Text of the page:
I am Rod Wynne-Powell, and this is my way to pass on snippets either of a technical nature, or related to what I am currently doing or hope to be doing in the near future.

A third-person description follows:
Professional photographer, Lightroom and Photoshop Workflow trainer, Consultant, digital image retoucher, author, and tech-editor for Martin Evening's many 'Photoshop for Photographers' books.

For over twenty years, Rod has had a client list of large and small companies, which reads like the ‘who’s who’ of the imaging, advertising and software industries. He has a background in Commercial/Industrial Photography, was Sales Manager for a leading London-based colour laboratory and has trained many digital photographers on a one-to-one basis, in the UK and Europe.
Still a pre-release tester for Adobe in the US, for Photoshop, he is also very much involved in the taking of a wide range of photographs, as can be seen in the galleries.

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Monday, 24 December 2018

Marston Lake — a Possible New Venue

         Since the rain had stopped, I decided to nip round to the lock-up and get the bike and reconnoitre a nearby lake just beyond the turn off to the station beyond the Allotments. I was heading towards Lidlington, but before there, there was a gated entrance to a lake reserved for anglers and just beyond, a small lay-by. I checked this out first because I had in mind that it would be ideal for me to park the car, if I were to visit with a heavy tripod and the big lens at some time in the future.
         On this occasion I travelled light; without any camera; there is a small pedestrian gap beyond the gate, that I wheeled the bike through, then I parked it beyond the bend, so as to be hidden from the road, and leant it against a tree, and followed the road around yet another bend, and came to a junction, where the track went around the perimeter of the lake in both directions. Ahead was a parked estate car with its rear door open and its driver engaged on his phone, I nodded that I’d wait patiently till he was free and withdrew to a distance to allow him the privacy to continue his call.
         Shortly he wound down his window, I enquired as to whether he felt that since I was not an angler, whether it was possible for me to enter the area to take photos. He answered immediately that there was no objection, and during the ensuing conversation I discovered that he was the local Water Bailiff; so I had definitely found the very best person to learn more about the lake and its wildlife. Most importantly I learned they did have kingfishers, and he even suggested where they were most likely to be found. He explained that the path to the right was short and only went as far as the last jetty from which the anglers fished.
         I decided to investigate this path first, and found it was a very short distance. I returned to his parked car and continued our conversation, and even in that short period of time I noticed that there was a fair amount of bird life. We chatted a while longer, then I set off around clockwise from the junction, having asked his name having volunteered mine and given him one of my business cards.
         I strolled slowly along the path, every so often taking paths towards the foreshore to get an idea of the viewpoints each offered. As I returned to the main path, I tried to remember the man’s name, and realised that it had not registered at all in my failing brain! I was going to have to embarrass myself, by asking him when I next met up with him! I refer to the route around the lake as a path, but it is in fact a road in that it is wide along its entire route with enough width in parts to accommodate cars being parked without blocking it for others going further round.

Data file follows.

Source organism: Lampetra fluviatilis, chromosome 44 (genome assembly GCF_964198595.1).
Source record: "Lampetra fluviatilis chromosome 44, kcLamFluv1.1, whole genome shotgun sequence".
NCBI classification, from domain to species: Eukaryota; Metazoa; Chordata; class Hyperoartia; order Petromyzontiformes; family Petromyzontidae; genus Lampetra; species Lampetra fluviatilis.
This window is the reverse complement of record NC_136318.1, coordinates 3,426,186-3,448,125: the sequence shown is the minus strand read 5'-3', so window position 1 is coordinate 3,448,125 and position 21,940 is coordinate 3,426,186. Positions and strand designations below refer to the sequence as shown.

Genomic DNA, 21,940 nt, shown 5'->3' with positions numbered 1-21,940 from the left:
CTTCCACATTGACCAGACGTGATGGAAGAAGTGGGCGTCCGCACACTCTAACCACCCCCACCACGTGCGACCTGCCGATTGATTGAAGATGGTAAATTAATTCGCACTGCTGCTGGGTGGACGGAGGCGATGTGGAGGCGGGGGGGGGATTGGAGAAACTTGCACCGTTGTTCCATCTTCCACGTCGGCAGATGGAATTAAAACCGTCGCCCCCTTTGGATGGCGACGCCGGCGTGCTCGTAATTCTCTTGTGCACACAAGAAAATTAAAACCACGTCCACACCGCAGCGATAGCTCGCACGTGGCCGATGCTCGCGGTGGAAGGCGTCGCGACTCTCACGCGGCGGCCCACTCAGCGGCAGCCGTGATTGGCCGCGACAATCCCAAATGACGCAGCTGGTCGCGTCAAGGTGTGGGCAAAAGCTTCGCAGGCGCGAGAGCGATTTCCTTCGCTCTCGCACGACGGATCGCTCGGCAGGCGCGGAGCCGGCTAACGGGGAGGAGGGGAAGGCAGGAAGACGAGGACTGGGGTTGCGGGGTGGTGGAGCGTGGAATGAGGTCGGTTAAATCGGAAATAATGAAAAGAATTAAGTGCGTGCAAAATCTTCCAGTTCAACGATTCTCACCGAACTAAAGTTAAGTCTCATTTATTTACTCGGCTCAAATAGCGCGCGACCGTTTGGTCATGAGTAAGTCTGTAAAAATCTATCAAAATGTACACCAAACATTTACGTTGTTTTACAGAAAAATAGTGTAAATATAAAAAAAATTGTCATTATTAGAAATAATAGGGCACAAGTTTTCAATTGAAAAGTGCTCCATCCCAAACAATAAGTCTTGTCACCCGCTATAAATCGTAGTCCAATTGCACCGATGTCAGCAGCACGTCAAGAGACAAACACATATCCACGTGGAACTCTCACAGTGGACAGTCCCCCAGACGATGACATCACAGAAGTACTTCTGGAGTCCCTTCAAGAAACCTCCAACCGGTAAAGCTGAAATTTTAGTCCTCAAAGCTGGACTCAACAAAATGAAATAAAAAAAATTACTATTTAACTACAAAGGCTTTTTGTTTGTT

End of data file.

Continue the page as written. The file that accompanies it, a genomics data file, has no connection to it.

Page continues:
Every time the route forked off to give access to a small area from which to fish, I would investigate, though in some cases, I did not go right to the water’s edge, because either I did not want to disturb the angler, or I could see that it was very muddy and steep due to all the recent rain. I soon reached the bank directly opposite to the bailiff’ car, and soon after that I spotted that on that side, there was no enclosing fence, and between there was an area of scrub with a public footpath beyond.
         I walked as far as I could in that direction then turned back and returned to the bailiff’s car, where I apologised for so swiftly forgetting his name, and learned it was Mark, which I realised was so easy to mark for the future, had I made that simple mental note on the first occasion! We chatted some more, before I then headed back to my bike and rode home.
         At that time I was not sure when I would return, but in the afternoon of Christmas Eve, I returned with my lightest long lens the Tamron 150-600mm and this time parked in the lay-by just beyond the entrance, set up the lens and camera on my carbon fibre tripod with the gimbal head, locked the car, and headed in towards the lake. I decided that as the sun was already getting low, I would head to the right and the short distance to its very end, where I set up the tripod on the short and somewhat fragile wooden jetty. After a while I heard the whistle-like call of a robin who came to investigate. I also caught sight of a blue tit, but it was far shyer, as was a blackbird, out on the water I spotted a couple of cormorants, several coots and a lone young grebe, and I was lucky enough to capture its good fortune to succeed to secure itself a reasonable sized fish for tea.
         I soon found that the sun was falling into clouds as it fell towards the horizon, so I took a few further shots as I headed for the gate and my car, and a couple of the setting sun over Brogborough. Though brief, it was a very good way to head into Christmas.

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